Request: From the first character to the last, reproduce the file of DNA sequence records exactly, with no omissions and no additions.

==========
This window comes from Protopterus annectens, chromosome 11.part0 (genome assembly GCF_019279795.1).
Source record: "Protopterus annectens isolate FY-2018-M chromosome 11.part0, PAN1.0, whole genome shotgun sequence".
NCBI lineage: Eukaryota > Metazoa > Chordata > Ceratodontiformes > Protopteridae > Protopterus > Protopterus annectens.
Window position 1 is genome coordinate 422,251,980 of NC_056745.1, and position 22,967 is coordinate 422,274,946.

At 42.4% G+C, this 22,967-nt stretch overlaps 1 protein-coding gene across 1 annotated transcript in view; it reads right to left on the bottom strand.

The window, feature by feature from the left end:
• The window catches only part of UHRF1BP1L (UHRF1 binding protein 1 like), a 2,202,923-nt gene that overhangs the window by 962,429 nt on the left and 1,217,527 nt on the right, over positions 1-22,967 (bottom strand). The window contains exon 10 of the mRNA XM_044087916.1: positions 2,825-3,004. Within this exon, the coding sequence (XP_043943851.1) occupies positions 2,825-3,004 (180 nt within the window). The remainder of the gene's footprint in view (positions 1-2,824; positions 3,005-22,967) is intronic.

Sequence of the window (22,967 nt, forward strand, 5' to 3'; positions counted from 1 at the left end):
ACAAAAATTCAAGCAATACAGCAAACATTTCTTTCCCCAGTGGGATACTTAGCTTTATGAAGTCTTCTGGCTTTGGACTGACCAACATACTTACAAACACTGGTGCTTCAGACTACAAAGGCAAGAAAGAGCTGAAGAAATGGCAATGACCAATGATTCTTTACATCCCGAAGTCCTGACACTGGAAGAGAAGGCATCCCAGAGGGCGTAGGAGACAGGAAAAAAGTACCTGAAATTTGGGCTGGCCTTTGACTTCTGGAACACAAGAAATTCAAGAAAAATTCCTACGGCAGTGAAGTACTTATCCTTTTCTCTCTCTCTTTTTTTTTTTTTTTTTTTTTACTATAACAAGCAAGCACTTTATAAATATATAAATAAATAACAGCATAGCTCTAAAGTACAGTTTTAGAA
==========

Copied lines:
This window comes from Protopterus annectens, chromosome 11.part0 (genome assembly GCF_019279795.1).
Source record: "Protopterus annectens isolate FY-2018-M chromosome 11.part0, PAN1.0, whole genome shotgun sequence".
NCBI lineage: Eukaryota > Metazoa > Chordata > Ceratodontiformes > Protopteridae > Protopterus > Protopterus annectens.
Window position 1 is genome coordinate 422,251,980 of NC_056745.1, and position 22,967 is coordinate 422,274,946.

At 42.4% G+C, this 22,967-nt stretch overlaps 1 protein-coding gene across 1 annotated transcript in view; it reads right to left on the bottom strand.

The window, feature by feature from the left end:
• The window catches only part of UHRF1BP1L (UHRF1 binding protein 1 like), a 2,202,923-nt gene that overhangs the window by 962,429 nt on the left and 1,217,527 nt on the right, over positions 1-22,967 (bottom strand). The window contains exon 10 of the mRNA XM_044087916.1: positions 2,825-3,004. Within this exon, the coding sequence (XP_043943851.1) occupies positions 2,825-3,004 (180 nt within the window). The remainder of the gene's footprint in view (positions 1-2,824; positions 3,005-22,967) is intronic.

Sequence of the window (22,967 nt, forward strand, 5' to 3'; positions counted from 1 at the left end):
ACAAAAATTCAAGCAATACAGCAAACATTTCTTTCCCCAGTGGGATACTTAGCTTTATGAAGTCTTCTGGCTTTGGACTGACCAACATACTTACAAACACTGGTGCTTCAGACTACAAAGGCAAGAAAGAGCTGAAGAAATGGCAATGACCAATGATTCTTTACATCCCGAAGTCCTGACACTGGAAGAGAAGGCATCCCAGAGGGCGTAGGAGACAGGAAAAAAGTACCTGAAATTTGGGCTGGCCTTTGACTTCTGGAACACAAGAAATTCAAGAAAAATTCCTACGGCAGTGAAGTACTTATCCTTTTCTCTCTCTCTTTTTTTTTTTTTTTTTTTTTACTATAACAAGCAAGCACTTTATAAATATATAAATAAATAACAGCATAGCTCTAAAGTACAGTTTTAGAA